Below we will breakdown why release forms are essential and how to use them. This article also comes with a free template download, which you can edit and use on your next production.
What are talent release forms?
A talent release agreement (aka actor release form) is a legal agreement between you and the actor. It grants you full permission to use the actor’s image or voice in your film. This includes consent to use their image, likeness, voice, and performance.
Without a release form, you run the risk of damaging the future distribution of your film. If you don’t have the correct paperwork, you can get denied cinema, broadcast, and streaming release. Furthermore, distributors will ask to see your forms before they sign a contract with you. If you don’t have them, you might have to go back to every actor and get the documents signed. Worse still, if an actor refuses to sign a release form, you may have to re-edit or re-shoot your film to get around it – a costly mistake.
In documentary filmmaking, this is especially important as it’s not uncommon for interviewees to change their minds later. So, to avoid running this risk, everyone who appears in your film must sign a release form before you start rolling the cameras. This next section will explain exactly when and how to you them.
When to use a talent release form
The word talent is a general term that covers anyone that appears in your film. This includes professional actors, unprofessional actors, child actors, models, and even animals. Everyone who appears in your movie needs to sign a talent release form. For child actors, a guardian will need to sign and grant permission.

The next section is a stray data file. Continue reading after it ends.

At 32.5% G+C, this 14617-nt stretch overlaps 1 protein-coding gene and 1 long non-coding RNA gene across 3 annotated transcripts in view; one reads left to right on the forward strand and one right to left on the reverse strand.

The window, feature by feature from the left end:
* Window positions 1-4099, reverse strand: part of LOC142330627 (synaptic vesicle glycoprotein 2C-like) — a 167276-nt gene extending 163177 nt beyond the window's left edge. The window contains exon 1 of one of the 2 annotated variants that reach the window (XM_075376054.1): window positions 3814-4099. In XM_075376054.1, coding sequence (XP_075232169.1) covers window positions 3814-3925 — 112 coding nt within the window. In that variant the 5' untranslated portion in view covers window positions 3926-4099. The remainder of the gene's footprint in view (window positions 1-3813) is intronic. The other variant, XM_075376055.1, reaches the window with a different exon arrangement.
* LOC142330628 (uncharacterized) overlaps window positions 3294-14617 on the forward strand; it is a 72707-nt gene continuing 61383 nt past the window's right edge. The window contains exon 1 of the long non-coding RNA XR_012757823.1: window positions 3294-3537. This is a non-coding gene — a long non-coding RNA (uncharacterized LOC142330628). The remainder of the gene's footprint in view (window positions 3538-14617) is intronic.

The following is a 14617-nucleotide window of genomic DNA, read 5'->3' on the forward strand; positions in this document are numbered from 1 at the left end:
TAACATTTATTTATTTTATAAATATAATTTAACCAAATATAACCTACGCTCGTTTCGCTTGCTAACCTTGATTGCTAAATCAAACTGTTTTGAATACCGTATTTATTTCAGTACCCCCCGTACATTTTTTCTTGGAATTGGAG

You should also try and get a release form completed by all of your background actors too. This is particularly true if you can see their face. When you have crowds of people or have people in the distance with blurred features, you don’t need a form. As a rule, if you can identify the person’s face, then you should get them to sign a release form.
There is, however, a gray area when it comes to journalistic situations. If you are using your footage for news broadcast and non-commercial use, you don’t always need to have a signed form. Sometimes you can also get away with a recording of your talent saying “I grant permission for this footage to be aired.” Even so, if possible, always try to have a signed formal agreement.
Talent Release Agreement
How to use a talent release form
Ideally, you want to have your talent release forms signed before production begins. This is done in Pre-Production on a narrative film, to be signed alongside a contract. Getting your documents signed early ensures that both the actor and their agents are happy with the agreement. After all, you don’t want your actor to refuse to sign a release form right before you are ready to film.
When your form is signed, keep it safe, and make a copy. You can make a digital copy of documents by scanning them onto your computer using apps such as CamScanner and Scannable. Or send them to be signed digitally with a tool like DocuSign. It’s wise to keep a copy of all release forms for several years, even after the film has been released. Remember that without these forms, you might not be able to find distribution or profit from your film. Keeping a copy protects you against any future lawsuits.
As a production company, you can create your own release forms, outlining the specific details of each project. Be sure to consult with your production attorney before using any third-party legal documents. You can download our free release form template below. This next section will break down what legal information you can expect to find on a talent release form.
What makes a good talent release form?
A good talent release form should have the following:
1. Legally binding language:
The form should be written in legally-valid language to ensure enforceability. However, avoid making it overly complex — these are simple documents at their core. Most likeness release forms are only 1-2 pages.
2. Clear identification of parties: